Got a version of Excel that uses the menu interface (Excel 97, Excel 2000, Excel 2002, or Excel 2003)? This site is for you! If you use a later version of Excel, visit our ExcelTips site focusing on the ribbon interface.
With more than 50 non-fiction books and numerous magazine articles to his credit, Allen Wyatt is an internationally recognized author. He is president of Sharon Parq Associates, a computer and publishing services company.
Learn more about Allen...
Please Note: This article is written for users of the following Microsoft Excel versions: 97, 2000, 2002, and 2003. If you are using a later version (Excel 2007 or later), this tip may not work for you. For a version of this tip written specifically for later versions of Excel, click here: Numbers in Base 12.
For some professions or hobbies, it may be required to display information in "base 12." For instance, you may need to display the number of dozens of an item, followed by the number of singles of an item. If you had 15 items, for instance, you may want your display to be 1:03.
There are a couple of different ways to approach this problem. The first is to do the math and put together a string that represents the finished numbers. For instance, suppose the original number is in cell B7. In cell C9 you could place the following:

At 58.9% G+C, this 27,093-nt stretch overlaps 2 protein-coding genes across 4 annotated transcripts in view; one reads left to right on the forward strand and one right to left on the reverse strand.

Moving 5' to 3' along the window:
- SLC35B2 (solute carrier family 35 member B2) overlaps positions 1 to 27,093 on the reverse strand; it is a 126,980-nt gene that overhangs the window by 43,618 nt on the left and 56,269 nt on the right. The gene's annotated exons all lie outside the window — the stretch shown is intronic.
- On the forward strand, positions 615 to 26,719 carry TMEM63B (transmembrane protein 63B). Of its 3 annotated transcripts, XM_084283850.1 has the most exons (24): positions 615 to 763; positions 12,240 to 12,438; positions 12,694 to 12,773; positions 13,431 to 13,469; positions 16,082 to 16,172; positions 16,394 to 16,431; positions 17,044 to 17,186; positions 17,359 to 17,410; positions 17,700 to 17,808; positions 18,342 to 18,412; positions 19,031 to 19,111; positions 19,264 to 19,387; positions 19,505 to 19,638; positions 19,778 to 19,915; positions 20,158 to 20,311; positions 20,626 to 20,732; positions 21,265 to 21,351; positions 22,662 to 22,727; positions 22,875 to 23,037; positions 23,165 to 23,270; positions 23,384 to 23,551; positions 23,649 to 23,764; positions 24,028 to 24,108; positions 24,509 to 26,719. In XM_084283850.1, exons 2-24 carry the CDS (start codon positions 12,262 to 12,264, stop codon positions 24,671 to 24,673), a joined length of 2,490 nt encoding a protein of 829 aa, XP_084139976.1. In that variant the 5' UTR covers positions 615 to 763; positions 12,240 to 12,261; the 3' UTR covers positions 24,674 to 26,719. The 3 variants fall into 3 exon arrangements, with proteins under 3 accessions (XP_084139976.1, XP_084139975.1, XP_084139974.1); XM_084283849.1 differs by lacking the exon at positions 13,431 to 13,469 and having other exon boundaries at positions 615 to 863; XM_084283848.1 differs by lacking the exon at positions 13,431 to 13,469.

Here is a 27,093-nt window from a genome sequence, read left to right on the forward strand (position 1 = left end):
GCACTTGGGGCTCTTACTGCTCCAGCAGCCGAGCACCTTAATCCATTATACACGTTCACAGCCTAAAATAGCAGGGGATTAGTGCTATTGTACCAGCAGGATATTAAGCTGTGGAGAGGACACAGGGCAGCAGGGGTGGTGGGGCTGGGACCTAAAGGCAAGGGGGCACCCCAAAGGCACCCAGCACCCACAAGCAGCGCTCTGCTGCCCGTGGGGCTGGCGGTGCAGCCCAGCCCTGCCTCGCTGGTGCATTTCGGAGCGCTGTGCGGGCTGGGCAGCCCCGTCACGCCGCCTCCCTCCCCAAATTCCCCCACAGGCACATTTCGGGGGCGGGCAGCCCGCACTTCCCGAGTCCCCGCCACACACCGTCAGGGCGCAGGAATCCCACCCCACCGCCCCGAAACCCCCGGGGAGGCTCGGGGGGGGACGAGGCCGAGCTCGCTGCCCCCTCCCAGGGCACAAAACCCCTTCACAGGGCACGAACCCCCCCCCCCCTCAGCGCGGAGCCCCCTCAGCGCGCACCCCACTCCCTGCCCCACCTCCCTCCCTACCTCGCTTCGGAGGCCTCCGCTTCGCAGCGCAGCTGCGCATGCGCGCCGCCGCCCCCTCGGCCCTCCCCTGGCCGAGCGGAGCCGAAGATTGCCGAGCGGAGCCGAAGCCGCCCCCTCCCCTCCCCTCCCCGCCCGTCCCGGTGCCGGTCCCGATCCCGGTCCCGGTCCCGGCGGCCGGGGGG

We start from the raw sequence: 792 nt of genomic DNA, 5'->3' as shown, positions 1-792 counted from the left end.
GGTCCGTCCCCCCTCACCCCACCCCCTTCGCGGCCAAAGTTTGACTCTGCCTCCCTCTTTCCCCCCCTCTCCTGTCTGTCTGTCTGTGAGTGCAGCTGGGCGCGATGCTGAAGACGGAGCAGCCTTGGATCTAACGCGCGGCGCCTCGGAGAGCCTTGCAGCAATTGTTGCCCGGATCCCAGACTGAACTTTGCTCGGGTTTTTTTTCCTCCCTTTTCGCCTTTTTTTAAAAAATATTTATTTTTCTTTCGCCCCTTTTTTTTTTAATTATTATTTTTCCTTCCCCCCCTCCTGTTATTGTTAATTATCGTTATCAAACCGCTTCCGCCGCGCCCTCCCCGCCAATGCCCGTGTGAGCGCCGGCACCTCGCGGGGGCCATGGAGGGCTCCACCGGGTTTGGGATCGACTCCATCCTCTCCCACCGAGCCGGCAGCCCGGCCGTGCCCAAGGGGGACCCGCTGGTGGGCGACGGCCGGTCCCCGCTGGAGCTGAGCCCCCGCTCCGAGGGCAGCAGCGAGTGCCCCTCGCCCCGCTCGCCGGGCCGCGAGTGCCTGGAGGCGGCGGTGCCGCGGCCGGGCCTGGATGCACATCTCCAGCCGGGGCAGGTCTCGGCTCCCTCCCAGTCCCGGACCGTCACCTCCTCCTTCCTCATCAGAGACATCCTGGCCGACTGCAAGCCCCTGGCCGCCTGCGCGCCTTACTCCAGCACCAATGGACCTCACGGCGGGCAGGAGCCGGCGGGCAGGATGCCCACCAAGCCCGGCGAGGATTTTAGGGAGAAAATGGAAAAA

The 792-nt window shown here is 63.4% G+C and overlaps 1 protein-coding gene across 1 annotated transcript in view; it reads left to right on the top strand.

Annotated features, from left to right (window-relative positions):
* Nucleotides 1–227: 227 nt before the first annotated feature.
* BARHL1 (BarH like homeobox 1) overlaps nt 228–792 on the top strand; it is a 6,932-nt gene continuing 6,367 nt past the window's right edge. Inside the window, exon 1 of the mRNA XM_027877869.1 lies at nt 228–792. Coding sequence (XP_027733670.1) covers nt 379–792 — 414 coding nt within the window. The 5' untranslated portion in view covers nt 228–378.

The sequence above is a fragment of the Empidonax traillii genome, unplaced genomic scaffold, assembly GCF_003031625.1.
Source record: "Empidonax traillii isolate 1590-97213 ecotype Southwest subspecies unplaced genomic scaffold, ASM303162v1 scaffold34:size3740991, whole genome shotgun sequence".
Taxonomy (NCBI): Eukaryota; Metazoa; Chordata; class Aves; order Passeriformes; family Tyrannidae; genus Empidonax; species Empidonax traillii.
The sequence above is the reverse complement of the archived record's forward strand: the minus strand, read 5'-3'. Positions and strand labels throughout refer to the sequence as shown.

=INT(B7/12) & ":" & RIGHT("00" & MOD(B7,12),2)
In this instance, if B7 contained the number 345, C9 would contain the string 28:09. If you would rather work with straight numbers, you can use the following formula in cell C9:
In this case, cell C9 would contain 2809, which could be easily displayed in the final format by setting the custom number format for the cell as 0":"00.
Regardless of which approach you choose, you should know that you won't be able to use the results in any mathematical functions. The information displayed is done so solely for that purpose—display.
ExcelTips is your source for cost-effective Microsoft Excel training. This tip (2540) applies to Microsoft Excel 97, 2000, 2002, and 2003. You can find a version of this tip for the ribbon interface of Excel (Excel 2007 and later) here: Numbers in Base 12.
Professional Development Guidance! Four world-class developers offer start-to-finish guidance for building powerful, robust, and secure applications with Excel. The authors show how to consistently make the right design decisions and make the most of Excel's powerful features. Check out Professional Excel Development today!